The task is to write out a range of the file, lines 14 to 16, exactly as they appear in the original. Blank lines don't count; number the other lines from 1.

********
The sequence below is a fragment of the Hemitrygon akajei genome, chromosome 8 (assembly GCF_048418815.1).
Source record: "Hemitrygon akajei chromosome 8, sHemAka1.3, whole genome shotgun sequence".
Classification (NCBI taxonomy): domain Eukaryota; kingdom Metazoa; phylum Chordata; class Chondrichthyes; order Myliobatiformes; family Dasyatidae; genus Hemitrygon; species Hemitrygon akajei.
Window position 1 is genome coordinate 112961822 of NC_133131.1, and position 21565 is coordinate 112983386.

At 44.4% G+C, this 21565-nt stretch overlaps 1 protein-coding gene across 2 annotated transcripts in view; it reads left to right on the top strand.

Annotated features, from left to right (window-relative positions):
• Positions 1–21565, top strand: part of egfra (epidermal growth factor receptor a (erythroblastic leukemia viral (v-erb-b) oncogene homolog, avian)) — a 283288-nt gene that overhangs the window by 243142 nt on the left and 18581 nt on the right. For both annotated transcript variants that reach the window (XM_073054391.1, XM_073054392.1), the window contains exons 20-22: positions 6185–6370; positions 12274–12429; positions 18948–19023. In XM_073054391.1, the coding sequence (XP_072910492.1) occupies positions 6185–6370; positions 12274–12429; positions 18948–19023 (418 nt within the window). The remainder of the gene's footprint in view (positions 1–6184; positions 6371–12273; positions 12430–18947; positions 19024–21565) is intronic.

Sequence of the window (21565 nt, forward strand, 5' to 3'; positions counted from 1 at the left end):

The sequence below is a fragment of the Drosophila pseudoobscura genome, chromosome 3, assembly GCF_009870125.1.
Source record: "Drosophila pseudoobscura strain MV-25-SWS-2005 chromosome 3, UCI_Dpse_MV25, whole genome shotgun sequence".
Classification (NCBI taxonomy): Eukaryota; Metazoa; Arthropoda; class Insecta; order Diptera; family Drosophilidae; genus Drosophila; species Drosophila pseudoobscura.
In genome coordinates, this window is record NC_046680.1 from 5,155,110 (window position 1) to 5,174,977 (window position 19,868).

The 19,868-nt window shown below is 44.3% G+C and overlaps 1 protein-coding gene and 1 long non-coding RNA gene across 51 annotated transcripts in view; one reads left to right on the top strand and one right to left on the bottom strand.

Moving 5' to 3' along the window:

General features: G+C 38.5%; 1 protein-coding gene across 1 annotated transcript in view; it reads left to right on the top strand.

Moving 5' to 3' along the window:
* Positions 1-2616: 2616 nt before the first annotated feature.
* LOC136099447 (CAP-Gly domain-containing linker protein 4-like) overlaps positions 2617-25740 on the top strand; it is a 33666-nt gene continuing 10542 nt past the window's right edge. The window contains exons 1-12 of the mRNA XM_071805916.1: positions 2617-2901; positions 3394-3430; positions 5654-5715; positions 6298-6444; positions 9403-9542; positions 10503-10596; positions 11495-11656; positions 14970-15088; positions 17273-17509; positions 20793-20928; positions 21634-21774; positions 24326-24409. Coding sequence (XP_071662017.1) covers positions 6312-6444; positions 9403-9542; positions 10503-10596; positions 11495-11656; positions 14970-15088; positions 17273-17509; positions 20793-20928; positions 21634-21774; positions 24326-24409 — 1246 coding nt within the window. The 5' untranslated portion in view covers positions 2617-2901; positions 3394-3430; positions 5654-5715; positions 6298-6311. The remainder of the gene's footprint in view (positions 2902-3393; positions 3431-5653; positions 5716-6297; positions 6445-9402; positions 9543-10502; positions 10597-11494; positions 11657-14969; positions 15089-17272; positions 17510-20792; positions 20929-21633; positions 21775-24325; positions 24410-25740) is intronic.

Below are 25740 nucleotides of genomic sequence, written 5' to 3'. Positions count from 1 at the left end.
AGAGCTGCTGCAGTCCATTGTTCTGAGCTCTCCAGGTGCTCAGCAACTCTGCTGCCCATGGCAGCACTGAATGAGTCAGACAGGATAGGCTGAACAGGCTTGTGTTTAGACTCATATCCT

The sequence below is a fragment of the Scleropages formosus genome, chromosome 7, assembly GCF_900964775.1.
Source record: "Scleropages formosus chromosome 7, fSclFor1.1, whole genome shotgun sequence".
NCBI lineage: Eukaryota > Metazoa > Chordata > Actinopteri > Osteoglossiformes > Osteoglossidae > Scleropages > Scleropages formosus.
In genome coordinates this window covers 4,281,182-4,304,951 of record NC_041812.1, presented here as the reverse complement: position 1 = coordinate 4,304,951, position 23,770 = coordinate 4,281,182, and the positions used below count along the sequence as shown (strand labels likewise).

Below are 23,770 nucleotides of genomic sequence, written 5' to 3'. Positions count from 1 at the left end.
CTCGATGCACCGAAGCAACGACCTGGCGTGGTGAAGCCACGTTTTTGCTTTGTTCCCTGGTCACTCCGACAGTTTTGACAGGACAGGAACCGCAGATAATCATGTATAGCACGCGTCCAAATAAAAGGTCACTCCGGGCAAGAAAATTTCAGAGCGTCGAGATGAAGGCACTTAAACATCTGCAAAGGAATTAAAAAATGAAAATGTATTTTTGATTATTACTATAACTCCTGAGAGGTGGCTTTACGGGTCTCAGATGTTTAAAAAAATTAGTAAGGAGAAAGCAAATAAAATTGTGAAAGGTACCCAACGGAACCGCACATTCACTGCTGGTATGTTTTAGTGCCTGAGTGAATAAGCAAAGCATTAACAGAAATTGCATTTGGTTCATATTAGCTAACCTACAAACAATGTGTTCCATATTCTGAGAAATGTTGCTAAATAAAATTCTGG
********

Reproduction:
Moving 5' to 3' along the window:

General features: G+C 38.5%; 1 protein-coding gene across 1 annotated transcript in view; it reads left to right on the top strand.

Moving 5' to 3' along the window: